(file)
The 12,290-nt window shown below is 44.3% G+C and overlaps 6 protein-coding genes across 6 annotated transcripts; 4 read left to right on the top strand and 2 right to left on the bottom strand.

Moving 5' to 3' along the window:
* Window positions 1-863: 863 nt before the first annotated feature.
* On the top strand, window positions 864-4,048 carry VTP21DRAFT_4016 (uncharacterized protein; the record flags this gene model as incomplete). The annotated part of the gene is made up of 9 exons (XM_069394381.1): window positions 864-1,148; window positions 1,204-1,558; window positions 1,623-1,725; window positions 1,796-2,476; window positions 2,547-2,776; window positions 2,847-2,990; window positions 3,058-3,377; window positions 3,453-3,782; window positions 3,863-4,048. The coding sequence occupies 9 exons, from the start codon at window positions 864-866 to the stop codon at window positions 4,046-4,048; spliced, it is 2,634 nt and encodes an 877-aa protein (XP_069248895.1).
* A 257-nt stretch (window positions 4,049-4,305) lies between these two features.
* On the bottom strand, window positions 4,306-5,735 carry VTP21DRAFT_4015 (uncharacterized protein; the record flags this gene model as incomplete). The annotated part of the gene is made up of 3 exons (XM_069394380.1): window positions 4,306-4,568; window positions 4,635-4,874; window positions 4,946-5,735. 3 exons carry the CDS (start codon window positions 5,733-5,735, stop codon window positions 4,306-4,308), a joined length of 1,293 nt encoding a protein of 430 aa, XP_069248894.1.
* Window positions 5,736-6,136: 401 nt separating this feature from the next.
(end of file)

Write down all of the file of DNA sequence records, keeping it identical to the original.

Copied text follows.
The 12,290-nt window shown below is 44.3% G+C and overlaps 6 protein-coding genes across 6 annotated transcripts; 4 read left to right on the top strand and 2 right to left on the bottom strand.

Moving 5' to 3' along the window:
* Window positions 1-863: 863 nt before the first annotated feature.
* On the top strand, window positions 864-4,048 carry VTP21DRAFT_4016 (uncharacterized protein; the record flags this gene model as incomplete). The annotated part of the gene is made up of 9 exons (XM_069394381.1): window positions 864-1,148; window positions 1,204-1,558; window positions 1,623-1,725; window positions 1,796-2,476; window positions 2,547-2,776; window positions 2,847-2,990; window positions 3,058-3,377; window positions 3,453-3,782; window positions 3,863-4,048. The coding sequence occupies 9 exons, from the start codon at window positions 864-866 to the stop codon at window positions 4,046-4,048; spliced, it is 2,634 nt and encodes an 877-aa protein (XP_069248895.1).
* A 257-nt stretch (window positions 4,049-4,305) lies between these two features.
* On the bottom strand, window positions 4,306-5,735 carry VTP21DRAFT_4015 (uncharacterized protein; the record flags this gene model as incomplete). The annotated part of the gene is made up of 3 exons (XM_069394380.1): window positions 4,306-4,568; window positions 4,635-4,874; window positions 4,946-5,735. 3 exons carry the CDS (start codon window positions 5,733-5,735, stop codon window positions 4,306-4,308), a joined length of 1,293 nt encoding a protein of 430 aa, XP_069248894.1.
* Window positions 5,736-6,136: 401 nt separating this feature from the next.